Since there is clearly no need for a special function to perform a simple str_replace() operation, hebrevc() has been deprecated.

PHP Deprecated:
Function hebrevc() is deprecated in ...
string(13) "...<br />

Believe it or not, we tried to use Hebrew characters in this example, but this broke our PDF build, so we had to replace them with dots. Well, just because we cannot deal with Hebrew characters, this does not mean that PHP cannot. After all, the function hebrev() is still available and not deprecated:

string(7) "...

Deprecate convert_cyr_string()

The function convert_cyr_string() converts strings in one cyrillic character set into another. Just like with hebrevc(), we can unfortunately not show an example, since that would also breaks our PDF build. However, if your application should rely on convert_cyr_string(), you can switch to using the character set conversion functions that the iconv extension offers.


With magic quotes (finally) gone from PHP, it is also time to purge all remnants. The behaviour of the filter_var() function, which can be used to sanitize input, is controlled through various constants, one of them being FILTER_SANITIZE_MAGIC_QUOTES.

var_dump(filter_var("'", FILTER_SANITIZE_MAGIC_QUOTES));

Luckily, the deprecation message already tells you what to do:

PHP Deprecated: filter_var():

The fix is really simple, use the newly added FILTER_SANITIZE_ADD_SLASHES instead:

var_dump(filter_var("'", FILTER_SANITIZE_ADD_SLASHES));

Remember: nobody ever said that escaping of data is bad by itself, on the contrary! The bad idea had been to make this happen magically, so essentially we are just talking about a rename of the filter here.

Deprecate strip_tags Filter for Streams, and fgetss()

The built-in PHP function strip_tags() removes HTML tags, PHP tags, and NULL bytes from a given string. There also is a stream filter that does the same, but operates on a stream of data rather than a string in memory.

To try this filter out, we need to create a file test.html, containing some HTML code:

<p>This is <b>HTML</b> code</p>

Now, we create a PHP script to read this file and apply the strip_tags filter:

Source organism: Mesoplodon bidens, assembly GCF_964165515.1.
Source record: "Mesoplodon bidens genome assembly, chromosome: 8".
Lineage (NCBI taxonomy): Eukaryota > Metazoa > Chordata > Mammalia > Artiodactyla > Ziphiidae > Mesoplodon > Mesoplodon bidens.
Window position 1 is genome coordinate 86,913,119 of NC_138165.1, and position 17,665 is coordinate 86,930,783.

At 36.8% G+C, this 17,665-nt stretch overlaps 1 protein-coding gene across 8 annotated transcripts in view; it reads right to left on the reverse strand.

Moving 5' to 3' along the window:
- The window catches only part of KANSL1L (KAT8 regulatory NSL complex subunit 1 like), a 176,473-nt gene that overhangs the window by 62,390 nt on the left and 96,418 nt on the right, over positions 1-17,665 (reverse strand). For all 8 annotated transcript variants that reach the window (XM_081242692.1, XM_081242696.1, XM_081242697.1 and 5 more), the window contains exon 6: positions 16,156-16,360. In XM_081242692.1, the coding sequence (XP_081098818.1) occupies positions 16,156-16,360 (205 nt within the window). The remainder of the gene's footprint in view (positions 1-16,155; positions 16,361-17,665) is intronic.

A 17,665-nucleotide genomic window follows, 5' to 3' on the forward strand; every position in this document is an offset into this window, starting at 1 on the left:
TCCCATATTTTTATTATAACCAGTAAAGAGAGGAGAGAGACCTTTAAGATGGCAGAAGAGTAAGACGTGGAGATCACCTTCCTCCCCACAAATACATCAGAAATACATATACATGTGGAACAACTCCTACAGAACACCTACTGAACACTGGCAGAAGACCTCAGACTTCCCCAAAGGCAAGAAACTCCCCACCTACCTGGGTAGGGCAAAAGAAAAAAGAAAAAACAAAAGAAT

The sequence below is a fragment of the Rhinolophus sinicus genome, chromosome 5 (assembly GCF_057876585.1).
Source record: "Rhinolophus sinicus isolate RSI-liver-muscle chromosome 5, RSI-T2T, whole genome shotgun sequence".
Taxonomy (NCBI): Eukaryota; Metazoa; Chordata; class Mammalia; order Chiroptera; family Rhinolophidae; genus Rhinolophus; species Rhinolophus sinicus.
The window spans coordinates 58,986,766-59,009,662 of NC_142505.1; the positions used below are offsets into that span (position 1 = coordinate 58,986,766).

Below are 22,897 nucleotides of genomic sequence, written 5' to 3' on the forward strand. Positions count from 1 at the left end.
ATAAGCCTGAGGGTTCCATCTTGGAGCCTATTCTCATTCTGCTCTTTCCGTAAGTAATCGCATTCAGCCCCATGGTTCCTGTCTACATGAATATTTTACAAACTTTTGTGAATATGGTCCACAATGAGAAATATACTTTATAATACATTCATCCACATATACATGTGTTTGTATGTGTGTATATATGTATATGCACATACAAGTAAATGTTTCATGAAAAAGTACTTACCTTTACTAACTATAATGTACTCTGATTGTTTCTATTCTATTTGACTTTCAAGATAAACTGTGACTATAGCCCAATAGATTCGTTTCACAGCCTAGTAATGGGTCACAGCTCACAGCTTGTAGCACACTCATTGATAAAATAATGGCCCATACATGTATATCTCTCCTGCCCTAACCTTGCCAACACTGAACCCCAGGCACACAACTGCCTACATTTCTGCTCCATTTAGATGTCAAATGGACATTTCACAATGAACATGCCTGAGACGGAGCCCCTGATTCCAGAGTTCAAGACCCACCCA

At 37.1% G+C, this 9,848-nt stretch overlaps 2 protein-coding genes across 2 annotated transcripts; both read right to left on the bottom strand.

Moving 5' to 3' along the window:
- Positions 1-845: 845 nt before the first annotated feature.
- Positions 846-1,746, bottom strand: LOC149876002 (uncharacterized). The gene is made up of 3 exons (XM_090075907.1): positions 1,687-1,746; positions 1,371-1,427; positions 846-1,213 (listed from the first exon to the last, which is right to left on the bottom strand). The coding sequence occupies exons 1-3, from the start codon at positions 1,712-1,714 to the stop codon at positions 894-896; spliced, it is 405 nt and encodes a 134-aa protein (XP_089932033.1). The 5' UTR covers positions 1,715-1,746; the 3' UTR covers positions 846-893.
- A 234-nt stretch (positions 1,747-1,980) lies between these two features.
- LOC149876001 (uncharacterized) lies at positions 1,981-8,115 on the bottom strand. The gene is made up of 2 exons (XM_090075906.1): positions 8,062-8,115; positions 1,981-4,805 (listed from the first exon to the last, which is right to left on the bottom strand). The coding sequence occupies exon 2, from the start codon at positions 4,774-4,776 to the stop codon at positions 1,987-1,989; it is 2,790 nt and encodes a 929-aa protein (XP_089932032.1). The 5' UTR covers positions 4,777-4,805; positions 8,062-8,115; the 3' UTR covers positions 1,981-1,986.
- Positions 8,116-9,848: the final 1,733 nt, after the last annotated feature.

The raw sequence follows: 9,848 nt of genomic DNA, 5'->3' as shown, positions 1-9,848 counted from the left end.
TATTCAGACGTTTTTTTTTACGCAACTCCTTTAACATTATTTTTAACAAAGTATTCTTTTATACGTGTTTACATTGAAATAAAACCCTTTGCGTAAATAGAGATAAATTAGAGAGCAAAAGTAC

$handle = fopen(__DIR__ . '/test.html', 'r+');

stream_filter_append($handle, "string.strip_tags", STREAM_FILTER_READ);


This will output:

PHP Deprecated:
The string.strip_tags filter is deprecated in ...
string(18) "This is HTML code

As of PHP 7.3, the strip_tags filter on streams has been deprecated, because running this filter on a stream is technically pretty complex and thus error-prone.

Note that the function strip_tags() itself is not affected, so if you need to strip tags, you can still read the whole file and run strip_tags() on the string in memory.

The built-in function fgetss() internally does the same thing: it reads from the current position of a stream, stripping tags. fgetss() has thus also been deprecated. Using the same test.html file from above, we could also run:

$handle = fopen(__DIR__ . '/test.html', 'r+');


This achieves the same result, but also comes with a deprecation warning:

PHP Deprecated:
Function fgetss() is deprecated in ...
string(18) "This is HTML code

Last but not least, the fgetss() method of PHP’s standard library class SplFileObject has also been deprectated, as well as the function gzgetss() which allows you to directly read from a gzip-compressed file.

Deprecate Non-String Needles in Search Functions

With increasing type safety, more and more little weirdnesses in PHP surface, and are subsequently fixed. A good example are various functions that allow you to search a given string (“haystack”), looking for a substring (“needle”). Depending on which function is used, the result is either a boolean value (“haystack contains the needle”), or the position of a substring, the position of the first or last occurence, for instance.

Up to version 7.3, PHP allowed passing of a non-string value as the needle:

var_dump(strpos('haystack', 42));

This will now result in:

PHP Deprecated:
strpos(): Non-string needles will be interpreted as strings in the future.
Use an explicit chr() call to preserve the current behavior in ...

Like most of the new deprecation messages that PHP 7 emits, this one also directly tells you what to do. All other string search functions are affected as well, namely strpos, strrpos, stripos, strripos, strstr, strchr, strrchr and stristr.